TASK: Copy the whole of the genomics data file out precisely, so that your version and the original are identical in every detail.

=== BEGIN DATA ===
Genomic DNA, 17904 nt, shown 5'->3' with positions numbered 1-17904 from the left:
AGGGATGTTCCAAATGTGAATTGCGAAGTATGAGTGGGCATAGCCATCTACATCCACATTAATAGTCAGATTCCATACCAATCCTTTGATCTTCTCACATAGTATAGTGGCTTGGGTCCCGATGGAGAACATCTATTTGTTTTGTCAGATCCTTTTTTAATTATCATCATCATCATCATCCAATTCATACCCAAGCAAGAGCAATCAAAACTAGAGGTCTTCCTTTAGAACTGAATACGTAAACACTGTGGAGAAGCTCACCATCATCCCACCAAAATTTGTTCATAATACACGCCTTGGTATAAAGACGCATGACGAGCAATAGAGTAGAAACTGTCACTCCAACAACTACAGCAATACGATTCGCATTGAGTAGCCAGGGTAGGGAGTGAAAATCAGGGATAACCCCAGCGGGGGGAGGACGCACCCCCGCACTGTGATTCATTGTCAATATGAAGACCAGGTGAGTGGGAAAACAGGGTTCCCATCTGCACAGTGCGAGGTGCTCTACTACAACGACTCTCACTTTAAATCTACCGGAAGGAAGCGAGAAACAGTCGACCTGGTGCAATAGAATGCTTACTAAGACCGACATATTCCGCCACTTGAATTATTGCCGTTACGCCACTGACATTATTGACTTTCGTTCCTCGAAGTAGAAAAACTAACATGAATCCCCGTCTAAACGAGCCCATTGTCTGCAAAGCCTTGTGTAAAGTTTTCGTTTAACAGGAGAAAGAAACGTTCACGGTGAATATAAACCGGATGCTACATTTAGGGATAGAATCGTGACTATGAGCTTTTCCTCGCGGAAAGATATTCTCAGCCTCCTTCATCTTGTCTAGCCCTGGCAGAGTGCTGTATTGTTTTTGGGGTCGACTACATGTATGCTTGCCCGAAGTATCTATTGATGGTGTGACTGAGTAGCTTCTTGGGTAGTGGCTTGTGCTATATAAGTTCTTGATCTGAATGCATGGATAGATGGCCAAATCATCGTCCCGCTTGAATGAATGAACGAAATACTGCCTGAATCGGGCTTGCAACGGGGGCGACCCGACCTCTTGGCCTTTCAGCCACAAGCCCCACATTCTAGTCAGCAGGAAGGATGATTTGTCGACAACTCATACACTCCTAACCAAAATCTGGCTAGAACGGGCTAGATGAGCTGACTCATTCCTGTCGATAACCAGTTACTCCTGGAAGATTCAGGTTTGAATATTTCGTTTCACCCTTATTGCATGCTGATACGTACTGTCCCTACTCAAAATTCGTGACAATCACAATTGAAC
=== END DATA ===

Genomic DNA, 17904 nt, shown 5'->3' with positions numbered 1-17904 from the left:
AGGGATGTTCCAAATGTGAATTGCGAAGTATGAGTGGGCATAGCCATCTACATCCACATTAATAGTCAGATTCCATACCAATCCTTTGATCTTCTCACATAGTATAGTGGCTTGGGTCCCGATGGAGAACATCTATTTGTTTTGTCAGATCCTTTTTTAATTATCATCATCATCATCATCCAATTCATACCCAAGCAAGAGCAATCAAAACTAGAGGTCTTCCTTTAGAACTGAATACGTAAACACTGTGGAGAAGCTCACCATCATCCCACCAAAATTTGTTCATAATACACGCCTTGGTATAAAGACGCATGACGAGCAATAGAGTAGAAACTGTCACTCCAACAACTACAGCAATACGATTCGCATTGAGTAGCCAGGGTAGGGAGTGAAAATCAGGGATAACCCCAGCGGGGGGAGGACGCACCCCCGCACTGTGATTCATTGTCAATATGAAGACCAGGTGAGTGGGAAAACAGGGTTCCCATCTGCACAGTGCGAGGTGCTCTACTACAACGACTCTCACTTTAAATCTACCGGAAGGAAGCGAGAAACAGTCGACCTGGTGCAATAGAATGCTTACTAAGACCGACATATTCCGCCACTTGAATTATTGCCGTTACGCCACTGACATTATTGACTTTCGTTCCTCGAAGTAGAAAAACTAACATGAATCCCCGTCTAAACGAGCCCATTGTCTGCAAAGCCTTGTGTAAAGTTTTCGTTTAACAGGAGAAAGAAACGTTCACGGTGAATATAAACCGGATGCTACATTTAGGGATAGAATCGTGACTATGAGCTTTTCCTCGCGGAAAGATATTCTCAGCCTCCTTCATCTTGTCTAGCCCTGGCAGAGTGCTGTATTGTTTTTGGGGTCGACTACATGTATGCTTGCCCGAAGTATCTATTGATGGTGTGACTGAGTAGCTTCTTGGGTAGTGGCTTGTGCTATATAAGTTCTTGATCTGAATGCATGGATAGATGGCCAAATCATCGTCCCGCTTGAATGAATGAACGAAATACTGCCTGAATCGGGCTTGCAACGGGGGCGACCCGACCTCTTGGCCTTTCAGCCACAAGCCCCACATTCTAGTCAGCAGGAAGGATGATTTGTCGACAACTCATACACTCCTAACCAAAATCTGGCTAGAACGGGCTAGATGAGCTGACTCATTCCTGTCGATAACCAGTTACTCCTGGAAGATTCAGGTTTGAATATTTCGTTTCACCCTTATTGCATGCTGATACGTACTGTCCCTACTCAAAATTCGTGACAATCACAATTGAAC